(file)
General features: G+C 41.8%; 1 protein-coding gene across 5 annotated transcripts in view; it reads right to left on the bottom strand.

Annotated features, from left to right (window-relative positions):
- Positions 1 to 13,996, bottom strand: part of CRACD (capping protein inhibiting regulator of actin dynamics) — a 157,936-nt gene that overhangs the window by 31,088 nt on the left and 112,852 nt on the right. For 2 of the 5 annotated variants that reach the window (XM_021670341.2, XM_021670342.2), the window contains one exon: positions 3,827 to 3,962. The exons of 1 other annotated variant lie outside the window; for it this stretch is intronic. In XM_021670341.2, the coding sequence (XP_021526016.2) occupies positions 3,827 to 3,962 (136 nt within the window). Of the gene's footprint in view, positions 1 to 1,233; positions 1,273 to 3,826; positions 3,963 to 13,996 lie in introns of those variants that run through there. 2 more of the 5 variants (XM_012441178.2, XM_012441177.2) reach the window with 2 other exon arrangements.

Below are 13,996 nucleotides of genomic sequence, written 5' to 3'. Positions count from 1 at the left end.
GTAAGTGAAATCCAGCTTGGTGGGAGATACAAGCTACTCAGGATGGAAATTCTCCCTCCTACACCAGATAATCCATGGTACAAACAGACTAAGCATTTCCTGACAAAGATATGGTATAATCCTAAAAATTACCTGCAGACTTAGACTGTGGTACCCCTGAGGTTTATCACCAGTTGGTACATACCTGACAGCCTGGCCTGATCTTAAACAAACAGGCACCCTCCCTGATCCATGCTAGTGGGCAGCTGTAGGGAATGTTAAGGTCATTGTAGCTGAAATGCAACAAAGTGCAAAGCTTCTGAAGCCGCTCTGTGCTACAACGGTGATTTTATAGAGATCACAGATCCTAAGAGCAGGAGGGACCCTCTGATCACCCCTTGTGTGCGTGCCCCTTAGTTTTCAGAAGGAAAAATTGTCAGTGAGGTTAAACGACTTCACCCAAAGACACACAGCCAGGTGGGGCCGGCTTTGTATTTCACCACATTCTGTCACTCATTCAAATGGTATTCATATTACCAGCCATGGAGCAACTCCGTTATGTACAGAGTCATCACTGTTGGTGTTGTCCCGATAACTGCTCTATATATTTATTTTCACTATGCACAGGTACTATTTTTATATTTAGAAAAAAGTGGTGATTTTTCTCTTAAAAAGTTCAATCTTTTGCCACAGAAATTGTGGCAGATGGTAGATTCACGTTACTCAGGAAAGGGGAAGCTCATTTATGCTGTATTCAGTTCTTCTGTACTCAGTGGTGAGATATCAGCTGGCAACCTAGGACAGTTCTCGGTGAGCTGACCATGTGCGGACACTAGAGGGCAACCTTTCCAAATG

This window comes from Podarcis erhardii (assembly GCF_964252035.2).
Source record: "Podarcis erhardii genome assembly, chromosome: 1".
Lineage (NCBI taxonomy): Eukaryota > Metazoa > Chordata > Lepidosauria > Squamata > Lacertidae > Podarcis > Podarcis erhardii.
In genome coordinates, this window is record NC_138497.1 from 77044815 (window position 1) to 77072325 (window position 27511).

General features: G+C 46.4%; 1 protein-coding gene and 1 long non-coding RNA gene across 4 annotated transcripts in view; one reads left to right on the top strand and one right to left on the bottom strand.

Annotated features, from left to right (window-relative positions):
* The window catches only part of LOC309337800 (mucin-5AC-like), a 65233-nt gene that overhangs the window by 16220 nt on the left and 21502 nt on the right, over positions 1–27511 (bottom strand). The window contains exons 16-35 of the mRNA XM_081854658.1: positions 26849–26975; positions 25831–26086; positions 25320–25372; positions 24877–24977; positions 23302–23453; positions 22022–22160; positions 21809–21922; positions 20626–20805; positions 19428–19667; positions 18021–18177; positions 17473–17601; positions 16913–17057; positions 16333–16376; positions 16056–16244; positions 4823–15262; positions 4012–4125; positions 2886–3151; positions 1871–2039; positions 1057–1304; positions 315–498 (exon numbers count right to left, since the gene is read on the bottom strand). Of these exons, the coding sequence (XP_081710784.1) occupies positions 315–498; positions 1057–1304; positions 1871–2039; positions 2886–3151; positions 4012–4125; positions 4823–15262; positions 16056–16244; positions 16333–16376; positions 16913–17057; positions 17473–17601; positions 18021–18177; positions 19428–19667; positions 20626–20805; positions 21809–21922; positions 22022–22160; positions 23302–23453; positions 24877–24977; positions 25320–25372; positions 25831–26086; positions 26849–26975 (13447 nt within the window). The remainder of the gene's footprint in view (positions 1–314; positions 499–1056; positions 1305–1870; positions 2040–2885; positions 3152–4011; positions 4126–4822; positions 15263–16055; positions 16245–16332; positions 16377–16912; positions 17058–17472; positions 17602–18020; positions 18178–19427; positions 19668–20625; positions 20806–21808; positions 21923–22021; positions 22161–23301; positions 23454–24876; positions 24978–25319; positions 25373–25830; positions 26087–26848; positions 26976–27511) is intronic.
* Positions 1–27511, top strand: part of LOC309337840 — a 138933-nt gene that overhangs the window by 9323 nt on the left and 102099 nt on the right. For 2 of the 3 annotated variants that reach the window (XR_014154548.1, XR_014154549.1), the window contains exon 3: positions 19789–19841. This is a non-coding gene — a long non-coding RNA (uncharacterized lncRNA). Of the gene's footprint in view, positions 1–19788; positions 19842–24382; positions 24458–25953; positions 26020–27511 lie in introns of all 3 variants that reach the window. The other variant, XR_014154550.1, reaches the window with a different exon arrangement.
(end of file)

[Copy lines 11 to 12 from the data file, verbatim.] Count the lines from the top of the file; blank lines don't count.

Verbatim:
Annotated features, from left to right (window-relative positions):
* The window catches only part of LOC309337800 (mucin-5AC-like), a 65233-nt gene that overhangs the window by 16220 nt on the left and 21502 nt on the right, over positions 1–27511 (bottom strand). The window contains exons 16-35 of the mRNA XM_081854658.1: positions 26849–26975; positions 25831–26086; positions 25320–25372; positions 24877–24977; positions 23302–23453; positions 22022–22160; positions 21809–21922; positions 20626–20805; positions 19428–19667; positions 18021–18177; positions 17473–17601; positions 16913–17057; positions 16333–16376; positions 16056–16244; positions 4823–15262; positions 4012–4125; positions 2886–3151; positions 1871–2039; positions 1057–1304; positions 315–498 (exon numbers count right to left, since the gene is read on the bottom strand). Of these exons, the coding sequence (XP_081710784.1) occupies positions 315–498; positions 1057–1304; positions 1871–2039; positions 2886–3151; positions 4012–4125; positions 4823–15262; positions 16056–16244; positions 16333–16376; positions 16913–17057; positions 17473–17601; positions 18021–18177; positions 19428–19667; positions 20626–20805; positions 21809–21922; positions 22022–22160; positions 23302–23453; positions 24877–24977; positions 25320–25372; positions 25831–26086; positions 26849–26975 (13447 nt within the window). The remainder of the gene's footprint in view (positions 1–314; positions 499–1056; positions 1305–1870; positions 2040–2885; positions 3152–4011; positions 4126–4822; positions 15263–16055; positions 16245–16332; positions 16377–16912; positions 17058–17472; positions 17602–18020; positions 18178–19427; positions 19668–20625; positions 20806–21808; positions 21923–22021; positions 22161–23301; positions 23454–24876; positions 24978–25319; positions 25373–25830; positions 26087–26848; positions 26976–27511) is intronic.